Angie Stone

Angie Stone
Black Diamond

In terms of pop music, originality is often a more vital consideration in the short term than it is years down the line. The Gap Band, for instance, obviously ripped off the Parliament-Funkadelic sound on many of its most successful songs, but when you're shaking booty two decades later to "You Dropped a Bomb on Me," such thievery doesn't mean a damn thing. That brings us to Stone, whose debt to classic soul artists is probably being paid off in monthly installments even as we speak. Yet those of you able to put such matters out of your mind will likely be plenty pleased by the cut of Black Diamond.

No shortage of familiar names pop up on Diamond's credit sheet, including A Tribe Called Quest veteran Ali Shaheed Muhammad, neo-soulster D'Angelo (with whom Stone collaborated on his fine Brown Sugar disc) and Lenny Kravitz, who's no stranger to the innovation-versus-imitation issue himself. But Stone's mellifluous voice, which is equally adept at gliding, scatting and stinging, is an impressive instrument that keeps the focus plainly on her. Granted, "Everyday [226K aiff]," which she co-wrote with D'Angelo, has a jazzy feel that too readily calls Erykah Badu to mind, and the strings that decorate the lovely "No More Rain (in This Cloud)" are overtly retro. But she delivers "Coulda Been You," a nyah-nyah tune directed at a former lover, with a subtlety that's wholly her own, and her cover of the blaxploitation-era Marvin Gaye composition "Trouble Man [234K aiff]" exhibits a similarly light touch. Although her allergy to histrionics and easy effects might initially make Stone seem like a weak sister, such a characterization is completely off-base, as a single listen to the funky, wah-wah laden "Man Loves His Money" ably shows. Rather, she exhibits a shrewdness and sophistication that may initially seem like modesty but eventually is revealed as strength. To put it another way, she may wear velvet gloves, but she still can deliver a helluva punch.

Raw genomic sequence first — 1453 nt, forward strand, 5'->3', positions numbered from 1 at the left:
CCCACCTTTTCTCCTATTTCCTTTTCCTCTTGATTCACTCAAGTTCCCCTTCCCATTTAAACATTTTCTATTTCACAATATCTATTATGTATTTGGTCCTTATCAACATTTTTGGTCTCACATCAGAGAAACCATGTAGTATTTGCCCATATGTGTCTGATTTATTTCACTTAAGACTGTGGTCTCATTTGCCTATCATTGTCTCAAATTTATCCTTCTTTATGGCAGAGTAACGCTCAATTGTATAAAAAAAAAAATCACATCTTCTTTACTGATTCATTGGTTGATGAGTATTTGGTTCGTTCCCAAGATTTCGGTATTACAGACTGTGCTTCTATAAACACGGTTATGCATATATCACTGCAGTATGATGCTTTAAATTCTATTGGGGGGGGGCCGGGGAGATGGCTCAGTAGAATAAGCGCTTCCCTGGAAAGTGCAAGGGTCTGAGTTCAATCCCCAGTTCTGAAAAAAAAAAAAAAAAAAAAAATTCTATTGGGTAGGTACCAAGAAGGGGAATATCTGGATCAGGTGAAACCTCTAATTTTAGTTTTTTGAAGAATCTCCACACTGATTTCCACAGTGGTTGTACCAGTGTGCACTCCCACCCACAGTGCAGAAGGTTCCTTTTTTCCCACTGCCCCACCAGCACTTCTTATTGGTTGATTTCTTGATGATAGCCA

Stone hasn't transported rhythm and blues to places it's never been before. Instead, she's taken its verities, shaped them to her own design and delivered them with skill and style. Is anything wrong with that?

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